Fig. 1 Conversion (■) and selectivity (image file: c8cy00073e-u1.tif) to the A3 product for the coupling of phenylacetylene (0.05 mmol), piperidine (0.1 mmol) and benzaldehyde (0.1 mmol) after 24 h reaction time at 383 K and initial rate (image file: c8cy00073e-u2.tif) of the A3 coupling expressed as μmol of A3 product formed per h over 10 mg of PBA. Conversion and selectivity are based on phenylacetylene. Acetophenone was the only phenylacetylene-derived side-product detected.

On the one hand, the highest phenylacetylene conversion was obtained with Cu–Co PBA (Fig. 1). On the other hand, the selectivity towards the A3 product was higher using Zn–Co PBA compared to the other metals. In the latter case, just a small amount of acetophenone was produced. This trend is also maintained when the selectivity is assessed at the same phenylacetylene conversion (Fig. S7). In light of this, a series of CuxZn1−x–Co multi-metal PBA complexes with different Cu/Zn ratios was prepared with the aim of tuning the catalytic performance of the system.

Elemental analysis showed that the multi-metal samples, CuxZn1−x–Co PBA, contain a much larger amount of Cu than Zn, compared to the initial Cu/Zn molar ratios used during synthesis (Table S1). High resolution X-ray diffraction measurements and Pawley fitting (Fig. S8) allowed the refinement of the lattice parameters of the sample Cu0.86Zn0.14–Co PBA, which was found to crystallize in the cubic space group Fm[3 with combining macron]m – just like Cu–Co PBA and Zn–Co PBA (Fig. S9 and S10). As expected given the high Cu content, the lattice parameters of Cu0.86Zn0.14–Co PBA are in between those of Cu–Co PBA and Zn–Co PBA, but much closer to those of Cu–Co PBA (Table S3). Similarly, the rest of the multi-metal samples show reflections corresponding to a cubic phase (Fig. S11). Other physicochemical properties of the multi-metal samples (ν(C[triple bond, length as m-dash]N), Lewis acidity, textural properties) are also intermediate between those of Cu–Co PBA and Zn–Co PBA (Table S2 and Fig. S3, S4 and S12). Furthermore, HAADF-STEM images (Fig. 2) of the sample Cu0.86Zn0.14–Co PBA confirm the formation of a single PBA phase and the close proximity between Zn and Cu, as no segregated Zn-rich or Cu-rich phases are observed.


image file: c8cy00073e-f2.tif
Fig. 2 HAADF-STEM image (a) and EDX composition mapping for Zn (b), Co (c) and Cu (d) of the sample Cu0.86Zn0.14–Co PBA.

The incorporation of Cu into the Zn–Co PBA increased the catalytic activity of the solid for the A3 coupling reaction in comparison to the original Zn–Co PBA (Fig. 3). Remarkably, at higher Cu content, the simultaneous presence of Cu and Zn in the structure yielded catalysts exhibiting activity superior to that of Cu–Co PBA. In fact, the TOF obtained with the most active multi-metal sample (Cu0.86Zn0.14–Co PBA) was almost five times higher than the one obtained with Cu–Co PBA (Table 1). This suggests a synergistic effect when combining Zn and Cu in the same crystalline framework. Furthermore, the selectivity to the A3 product is also increased with respect to the Cu–Co PBA, from 60% to 93% at 90% conversion of phenylacetylene (Fig. S7). This increase is attributed to the presence of Zn sites in the PBA structure: they could facilitate the formation of the iminium ion, while also helping in the C–C bond formation between the iminium ion and the Cu-coordinated alkyne (Scheme 2).37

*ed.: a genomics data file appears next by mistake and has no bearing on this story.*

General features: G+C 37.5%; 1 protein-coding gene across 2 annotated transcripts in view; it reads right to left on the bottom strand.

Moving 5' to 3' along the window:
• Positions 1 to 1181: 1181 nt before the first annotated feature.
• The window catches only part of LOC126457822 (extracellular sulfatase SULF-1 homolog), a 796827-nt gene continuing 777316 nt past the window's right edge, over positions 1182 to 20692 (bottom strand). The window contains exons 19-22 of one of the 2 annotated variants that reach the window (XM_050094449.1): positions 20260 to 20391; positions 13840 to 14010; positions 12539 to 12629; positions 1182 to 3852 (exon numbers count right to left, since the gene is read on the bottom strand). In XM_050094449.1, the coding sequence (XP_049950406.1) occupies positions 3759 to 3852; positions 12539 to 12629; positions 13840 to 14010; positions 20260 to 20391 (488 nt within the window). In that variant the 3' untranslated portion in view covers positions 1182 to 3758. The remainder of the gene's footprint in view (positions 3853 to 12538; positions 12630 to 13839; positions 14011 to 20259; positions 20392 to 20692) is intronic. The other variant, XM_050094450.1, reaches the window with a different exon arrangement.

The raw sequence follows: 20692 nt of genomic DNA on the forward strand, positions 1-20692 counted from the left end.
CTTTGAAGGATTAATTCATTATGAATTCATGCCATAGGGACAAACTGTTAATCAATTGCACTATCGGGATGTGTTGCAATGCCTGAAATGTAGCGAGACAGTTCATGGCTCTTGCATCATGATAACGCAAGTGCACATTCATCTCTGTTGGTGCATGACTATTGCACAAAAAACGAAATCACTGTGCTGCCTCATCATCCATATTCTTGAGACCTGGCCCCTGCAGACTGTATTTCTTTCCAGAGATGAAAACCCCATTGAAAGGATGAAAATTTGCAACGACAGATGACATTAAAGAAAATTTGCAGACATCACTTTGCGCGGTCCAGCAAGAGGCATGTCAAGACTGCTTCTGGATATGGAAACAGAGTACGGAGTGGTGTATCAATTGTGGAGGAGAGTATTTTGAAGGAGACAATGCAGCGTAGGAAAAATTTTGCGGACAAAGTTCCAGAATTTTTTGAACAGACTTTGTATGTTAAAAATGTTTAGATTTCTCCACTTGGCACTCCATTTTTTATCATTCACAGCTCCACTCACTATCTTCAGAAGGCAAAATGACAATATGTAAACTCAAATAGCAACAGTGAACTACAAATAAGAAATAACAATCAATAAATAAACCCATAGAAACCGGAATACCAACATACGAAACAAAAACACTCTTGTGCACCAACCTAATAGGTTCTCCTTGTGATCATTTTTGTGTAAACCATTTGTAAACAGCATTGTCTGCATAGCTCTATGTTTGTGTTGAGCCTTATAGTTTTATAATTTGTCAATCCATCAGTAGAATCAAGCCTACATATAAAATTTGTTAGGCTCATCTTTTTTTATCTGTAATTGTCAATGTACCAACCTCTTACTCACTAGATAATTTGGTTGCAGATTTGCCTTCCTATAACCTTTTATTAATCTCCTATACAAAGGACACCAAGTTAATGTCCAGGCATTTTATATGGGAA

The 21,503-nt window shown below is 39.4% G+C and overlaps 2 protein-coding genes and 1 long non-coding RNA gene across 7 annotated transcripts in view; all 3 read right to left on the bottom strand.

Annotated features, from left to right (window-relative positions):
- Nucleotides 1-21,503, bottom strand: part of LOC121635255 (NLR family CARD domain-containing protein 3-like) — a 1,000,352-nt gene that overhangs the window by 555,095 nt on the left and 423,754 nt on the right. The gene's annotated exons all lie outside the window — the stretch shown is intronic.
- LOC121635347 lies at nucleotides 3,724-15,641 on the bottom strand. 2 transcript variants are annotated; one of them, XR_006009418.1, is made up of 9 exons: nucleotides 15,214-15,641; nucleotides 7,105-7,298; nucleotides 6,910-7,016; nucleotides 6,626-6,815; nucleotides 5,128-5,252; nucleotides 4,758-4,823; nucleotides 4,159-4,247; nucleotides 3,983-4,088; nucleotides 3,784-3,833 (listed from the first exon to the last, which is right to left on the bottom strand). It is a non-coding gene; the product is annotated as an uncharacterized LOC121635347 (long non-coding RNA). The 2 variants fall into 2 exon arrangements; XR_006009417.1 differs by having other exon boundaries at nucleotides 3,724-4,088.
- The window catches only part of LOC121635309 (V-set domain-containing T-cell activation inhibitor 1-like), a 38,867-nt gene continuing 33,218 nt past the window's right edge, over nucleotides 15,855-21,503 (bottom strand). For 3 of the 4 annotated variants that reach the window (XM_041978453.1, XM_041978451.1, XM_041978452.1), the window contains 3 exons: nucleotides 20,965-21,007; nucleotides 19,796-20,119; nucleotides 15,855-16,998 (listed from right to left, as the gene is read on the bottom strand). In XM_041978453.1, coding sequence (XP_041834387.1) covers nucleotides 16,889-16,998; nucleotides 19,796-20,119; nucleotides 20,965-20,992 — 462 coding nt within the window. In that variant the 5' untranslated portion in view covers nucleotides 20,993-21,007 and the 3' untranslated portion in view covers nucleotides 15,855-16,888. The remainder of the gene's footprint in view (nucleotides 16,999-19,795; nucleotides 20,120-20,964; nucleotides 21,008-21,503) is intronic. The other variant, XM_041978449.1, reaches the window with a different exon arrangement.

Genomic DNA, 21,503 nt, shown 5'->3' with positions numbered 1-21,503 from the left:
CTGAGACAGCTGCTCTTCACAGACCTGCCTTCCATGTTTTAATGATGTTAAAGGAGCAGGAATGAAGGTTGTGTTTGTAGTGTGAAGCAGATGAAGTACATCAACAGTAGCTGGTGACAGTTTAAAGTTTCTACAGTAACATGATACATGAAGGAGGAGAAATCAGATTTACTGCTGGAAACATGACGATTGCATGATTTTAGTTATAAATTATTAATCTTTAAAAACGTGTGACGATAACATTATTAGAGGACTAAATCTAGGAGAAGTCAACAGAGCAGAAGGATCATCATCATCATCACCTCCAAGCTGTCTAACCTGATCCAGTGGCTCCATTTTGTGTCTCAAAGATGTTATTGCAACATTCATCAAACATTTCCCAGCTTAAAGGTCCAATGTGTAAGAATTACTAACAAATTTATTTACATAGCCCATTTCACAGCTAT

image file: c8cy00073e-f3.tif
Fig. 3 Yield of A3 product after 24 h reaction time for the coupling of phenylacetylene (0.05 mmol), piperidine (0.1 mmol) and benzaldehyde (0.1 mmol) at 383 K over 10 mg of CuxZn1−x–Co PBA with different Cu/(Cu + Zn) molar ratios.
Table 1 TOF (h−1) in the A3 coupling reaction and in additional test reactions for selected M1–Co PBA samples
  Cu Zn Cu0.86Zn0.14
a Turnover frequency based on initial rates of the A3 coupling reaction expressed as mmol of A3 product formed per mmol of M1 (Cu, Zn or Cu + Zn) per h.b Turnover frequency for the hydration of phenylacetylene (0.05 mmol) at 383 K for 6 h expressed as mmol of acetophenone formed per mmol of M1 (in the absence of piperidine and benzaldehyde) per h.c Turnover frequency for the piperidine (0.05 mmol) and benzaldehyde (0.05 mmol) coupling at 383 K for 24 h expressed as mmol of 1-benzylpiperidine and α-phenyl-1-piperidinemethanol formed per mmol of M1 in the absence of phenylacetylene per h.
TOF A3 couplinga 0.43 0.052 2.1
TOF phenylacetylene hydrationb 0.18 0.0025 0.055
TOF benzaldehyde–piperidine couplingc 0.24 0.43 0.40



image file: c8cy00073e-s2.tif
Scheme 2 Proposed reaction mechanism for the A3 coupling reaction of phenylacetylene, piperidine and benzaldehyde catalyzed by a CuxZn1−x–Co multi-metal PBA. a = α-phenyl-1-piperidinemethanol, b = 1-benzylpiperidine, c = A3 product (1-(1,3-diphenyl-2-propyn-1-yl)piperidine).

To further prove this hypothesis, additional reactions were performed first in the absence of, and then with only phenylacetylene in the reaction mixture (Table 1). Results show that Zn2+ sites seem to facilitate the coupling between benzaldehyde and piperidine to form α-phenyl-1-piperidine-methanol and 1-benzylpiperidine, with Zn–Co PBA exhibiting a TOF almost double the TOF of Cu–Co PBA for this reaction. The product 1-benzylpiperidine is believed to be formed by reduction of the iminium ion via a hydrogen-transfer mechanism involving the 2-butanol solvent.38 In contrast, Cu sites appear to enable the activation of phenylacetylene. The TOF obtained with the Cu–Co PBA was two orders of magnitude higher than the one obtained with Zn–Co PBA for the hydration of phenylacetylene. Contrary to previous reports13,39 claiming that the formation of the iminium ion between the aldehyde and the amine occurs almost spontaneously above 353 K, our results show that a specific site – Zn2+ in this case – is needed for this reaction to occur considerably. Without Zn, the rapid activation of phenylacetylene (on Cu sites) yields considerable amounts of acetophenone, whereas without Cu in the structure, this activation takes place too slowly and the coupling of phenylacetylene, piperidine and benzaldehyde does not occur substantially. Blank experiments of the reactions under the same conditions did not produce detectable amounts of any product, also confirming this hypothesis.